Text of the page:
On a humid Saturday around this time last year, I married my husband on an 330-acre organic farm in eastern Pennsylvania. (That's us above.) It poured for part of that day, but thanks to careful planning — and, you know, being really excited — I barely noticed.
As a girl I didn't daydream about my wedding, but once I'd been proposed to, I knew I wanted the event to happen somewhere very green. Skip ahead a year and a half, and the farm was booked and my family and I were glued to the weather report. Below is a non-exhaustive list of things I learned about planning an outdoor wedding.
1. Have a backup plan, and know when to implement or drop it. Given that I wanted our ceremony to be open air, I was vehemently opposed to the idea of exchanging vows under a plastic tent. Besides just being costly, the plastic tent was completely unromantic. I also knew our cocktail hour and reception would be in covered areas (a pavilion and a barn). My parents booked a tent as a last resort, and a few days before the big one, we had to confirm or ditch it. After checking forecasts relentlessly, I went with my gut and told them to ditch the thing. In a serendipitous turn of events, it did not rain until after the ceremony.
2. Rain doesn't have to be a terrible thing. There are any number of small, unpredictable things that can go awry on your wedding day. Keeping a positive attitude (plus having that backup plan) is the best way to avoid becoming a bride- or groomzilla. In my case, the weather lent the day a special atmosphere. Two of my strongest memories of the day are the feeling of the humidity causing my wedding dress to cling to my calves and the dense mist surrounding us on the ride back to the hotel. The rain also made for a lot of cute photo ops with umbrellas.
3. Let the scenery shine. As far as inspiring wedding images go, Pinterest's cup runneth over. I decided to concentrate on finding the right outdoor site and focus my DIY projects on things other than an arch or backdrop. Behind us as we married were the barn, house, and silo of a Mennonite family. In what was another serendipitous, idyllic, too-good-to-be-planned turn of events, guests later remarked that the family had just put their laundry on the line to dry before we came down the aisle. While you want the scenery to shine, you don't want it to blind: don't forget to consider the angle of the sun to avoid making guests stare into it.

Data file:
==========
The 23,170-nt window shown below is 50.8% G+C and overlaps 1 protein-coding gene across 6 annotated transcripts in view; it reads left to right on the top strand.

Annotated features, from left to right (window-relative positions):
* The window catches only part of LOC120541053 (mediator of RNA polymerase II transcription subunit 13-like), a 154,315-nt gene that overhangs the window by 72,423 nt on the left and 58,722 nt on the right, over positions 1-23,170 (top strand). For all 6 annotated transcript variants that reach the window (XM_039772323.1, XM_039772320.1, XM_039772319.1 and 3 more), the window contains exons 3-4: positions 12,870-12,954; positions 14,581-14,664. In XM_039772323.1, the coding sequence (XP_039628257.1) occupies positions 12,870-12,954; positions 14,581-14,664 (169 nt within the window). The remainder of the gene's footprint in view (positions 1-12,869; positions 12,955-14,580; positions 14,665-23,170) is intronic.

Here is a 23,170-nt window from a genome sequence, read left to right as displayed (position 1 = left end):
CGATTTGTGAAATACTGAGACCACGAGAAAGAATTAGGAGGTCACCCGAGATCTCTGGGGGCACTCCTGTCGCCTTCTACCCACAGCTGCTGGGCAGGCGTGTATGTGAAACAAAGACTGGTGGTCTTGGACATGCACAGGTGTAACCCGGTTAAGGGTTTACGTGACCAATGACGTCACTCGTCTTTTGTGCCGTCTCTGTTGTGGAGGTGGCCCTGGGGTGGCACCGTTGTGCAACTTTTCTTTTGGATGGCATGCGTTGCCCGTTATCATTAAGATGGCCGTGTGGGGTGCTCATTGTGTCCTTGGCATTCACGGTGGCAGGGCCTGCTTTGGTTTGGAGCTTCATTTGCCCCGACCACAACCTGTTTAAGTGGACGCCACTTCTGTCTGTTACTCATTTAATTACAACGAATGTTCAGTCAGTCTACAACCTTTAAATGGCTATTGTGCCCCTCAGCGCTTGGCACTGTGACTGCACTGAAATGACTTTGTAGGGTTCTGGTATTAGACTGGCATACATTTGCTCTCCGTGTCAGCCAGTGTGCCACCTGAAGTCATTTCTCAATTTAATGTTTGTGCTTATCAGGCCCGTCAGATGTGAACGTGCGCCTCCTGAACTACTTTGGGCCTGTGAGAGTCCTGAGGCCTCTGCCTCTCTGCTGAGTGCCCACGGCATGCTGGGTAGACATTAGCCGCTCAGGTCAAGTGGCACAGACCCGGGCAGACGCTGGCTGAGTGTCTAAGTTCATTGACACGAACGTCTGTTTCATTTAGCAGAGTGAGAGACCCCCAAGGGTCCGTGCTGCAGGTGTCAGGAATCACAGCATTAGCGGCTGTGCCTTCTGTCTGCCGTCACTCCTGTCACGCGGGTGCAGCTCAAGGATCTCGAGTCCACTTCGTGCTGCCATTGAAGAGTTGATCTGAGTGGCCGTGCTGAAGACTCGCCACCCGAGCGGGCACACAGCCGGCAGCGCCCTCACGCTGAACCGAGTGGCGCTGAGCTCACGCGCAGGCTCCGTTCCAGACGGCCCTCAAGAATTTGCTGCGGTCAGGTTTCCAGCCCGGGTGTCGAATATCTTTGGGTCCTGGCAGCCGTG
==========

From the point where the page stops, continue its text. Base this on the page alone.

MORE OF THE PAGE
4. Consider how people will get to, from, and around the event. Think about how guests will flow from one part of the day to the next, and pick your spots logically. Also, if you're getting married in a remote location, like I did, invest in a shuttle bus. It will keep guests sane and safe. (In our case, I believe the cost was about $900 or $1,000.)
5. You can do guests a favor by advising about footwear. This step isn't necessary, but it keeps ladies from stumbling and aerating all the grass. With our invitations we included an information card, which gave details about the venue, the hotels, and footwear. I think the wording we used was "lawn-friendly shoes," and when anyone asked we suggested flats or wedges.
6. Brides, know that your dress most likely will get dirty. If you want to get married outdoors, you're probably OK with that reality, but it can affect things like resale.The series of photos from my wedding that includes the one above left the inside hem of my dress dusty black. Fortunately, that image is one of my two favorites from the day. Oh, that weeping willow tree.
7. Think about bathrooms. The barn where our reception was held had no bathroom, and, considering my point about flow, the other closest one was not close enough. We invested extra money in fancy rental bathrooms that looked like regular ones, with nice sinks and mirrors. My maid of honor's boyfriend later remarked that he had never before adjusted his tie in a port-a-potty.
8. Be mindful of these additional costs. I've mentioned tent, shuttle, and toilet rentals, which can add thousands to your grand total. They are extra things to consider in a long line of things to consider when planning your wedding.
Kim has been sharing creative projects and ideas as a Contributor to Apartment Therapy since 2010. Her writing highlights stylish, budget-friendly solutions to common household problems. Kim is a fluent French speaker and a houseplant enthusiast.
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